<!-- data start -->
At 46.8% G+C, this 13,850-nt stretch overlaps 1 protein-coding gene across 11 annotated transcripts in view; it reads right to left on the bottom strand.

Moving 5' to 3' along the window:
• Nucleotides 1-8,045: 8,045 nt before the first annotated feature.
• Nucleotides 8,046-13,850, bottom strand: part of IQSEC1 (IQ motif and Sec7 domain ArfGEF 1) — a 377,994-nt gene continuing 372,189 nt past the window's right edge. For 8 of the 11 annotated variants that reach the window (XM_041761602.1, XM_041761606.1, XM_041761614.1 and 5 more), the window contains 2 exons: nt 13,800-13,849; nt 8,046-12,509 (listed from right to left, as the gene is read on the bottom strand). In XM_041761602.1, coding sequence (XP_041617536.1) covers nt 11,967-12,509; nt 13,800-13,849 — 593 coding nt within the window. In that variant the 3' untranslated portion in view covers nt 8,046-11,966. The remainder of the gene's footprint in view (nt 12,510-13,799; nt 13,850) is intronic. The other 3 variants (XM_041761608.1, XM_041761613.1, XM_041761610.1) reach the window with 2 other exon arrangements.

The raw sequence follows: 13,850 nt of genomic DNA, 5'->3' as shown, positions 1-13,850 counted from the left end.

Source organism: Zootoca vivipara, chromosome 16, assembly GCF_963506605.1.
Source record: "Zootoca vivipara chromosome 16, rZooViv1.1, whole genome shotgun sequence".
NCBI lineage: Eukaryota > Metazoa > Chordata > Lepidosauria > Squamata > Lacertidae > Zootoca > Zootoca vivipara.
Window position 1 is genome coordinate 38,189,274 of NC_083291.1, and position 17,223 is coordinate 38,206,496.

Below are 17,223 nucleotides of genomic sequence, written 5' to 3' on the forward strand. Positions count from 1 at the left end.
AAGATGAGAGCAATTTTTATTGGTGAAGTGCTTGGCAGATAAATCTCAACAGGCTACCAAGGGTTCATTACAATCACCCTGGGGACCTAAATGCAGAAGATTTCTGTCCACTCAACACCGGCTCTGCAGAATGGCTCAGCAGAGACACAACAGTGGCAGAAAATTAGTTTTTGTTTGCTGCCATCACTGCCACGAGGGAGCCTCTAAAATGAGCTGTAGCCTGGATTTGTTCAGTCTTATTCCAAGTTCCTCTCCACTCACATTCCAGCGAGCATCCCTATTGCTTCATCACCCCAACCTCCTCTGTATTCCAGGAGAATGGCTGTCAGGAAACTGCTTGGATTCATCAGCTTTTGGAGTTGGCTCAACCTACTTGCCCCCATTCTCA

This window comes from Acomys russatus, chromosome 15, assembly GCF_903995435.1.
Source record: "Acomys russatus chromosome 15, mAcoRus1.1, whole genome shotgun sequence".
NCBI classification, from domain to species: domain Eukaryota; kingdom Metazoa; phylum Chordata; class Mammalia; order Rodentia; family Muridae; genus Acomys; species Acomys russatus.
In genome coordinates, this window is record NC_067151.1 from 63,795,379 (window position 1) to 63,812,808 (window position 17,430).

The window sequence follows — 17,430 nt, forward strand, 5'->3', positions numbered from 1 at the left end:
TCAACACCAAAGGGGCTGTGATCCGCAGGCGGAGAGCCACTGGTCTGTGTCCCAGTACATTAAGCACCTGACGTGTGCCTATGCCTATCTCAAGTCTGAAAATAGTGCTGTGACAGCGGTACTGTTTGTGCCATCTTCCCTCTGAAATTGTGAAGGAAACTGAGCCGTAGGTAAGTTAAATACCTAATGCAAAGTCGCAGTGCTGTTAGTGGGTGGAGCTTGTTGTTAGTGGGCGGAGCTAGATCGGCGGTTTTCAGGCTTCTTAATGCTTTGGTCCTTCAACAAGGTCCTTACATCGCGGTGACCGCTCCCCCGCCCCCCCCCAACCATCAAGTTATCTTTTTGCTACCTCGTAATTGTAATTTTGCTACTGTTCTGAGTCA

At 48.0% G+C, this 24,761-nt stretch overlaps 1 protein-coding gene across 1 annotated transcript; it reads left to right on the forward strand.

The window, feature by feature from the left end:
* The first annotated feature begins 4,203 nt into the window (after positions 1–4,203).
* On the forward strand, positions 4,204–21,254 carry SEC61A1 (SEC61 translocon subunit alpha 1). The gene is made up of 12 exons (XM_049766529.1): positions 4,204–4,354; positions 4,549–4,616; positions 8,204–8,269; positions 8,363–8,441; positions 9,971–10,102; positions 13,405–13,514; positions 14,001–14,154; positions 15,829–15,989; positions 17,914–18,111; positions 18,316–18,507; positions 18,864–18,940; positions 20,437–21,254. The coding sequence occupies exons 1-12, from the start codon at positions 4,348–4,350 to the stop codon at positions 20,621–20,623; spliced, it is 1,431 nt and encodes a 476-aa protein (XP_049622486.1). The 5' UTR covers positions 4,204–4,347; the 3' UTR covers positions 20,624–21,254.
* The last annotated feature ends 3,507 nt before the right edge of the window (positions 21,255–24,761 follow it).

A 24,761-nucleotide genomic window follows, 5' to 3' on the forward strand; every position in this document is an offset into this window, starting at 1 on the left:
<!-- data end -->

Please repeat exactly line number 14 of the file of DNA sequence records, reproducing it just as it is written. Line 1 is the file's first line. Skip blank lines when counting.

NCBI classification, from domain to species: domain Eukaryota; kingdom Metazoa; phylum Chordata; class Mammalia; order Rodentia; family Muridae; genus Acomys; species Acomys russatus.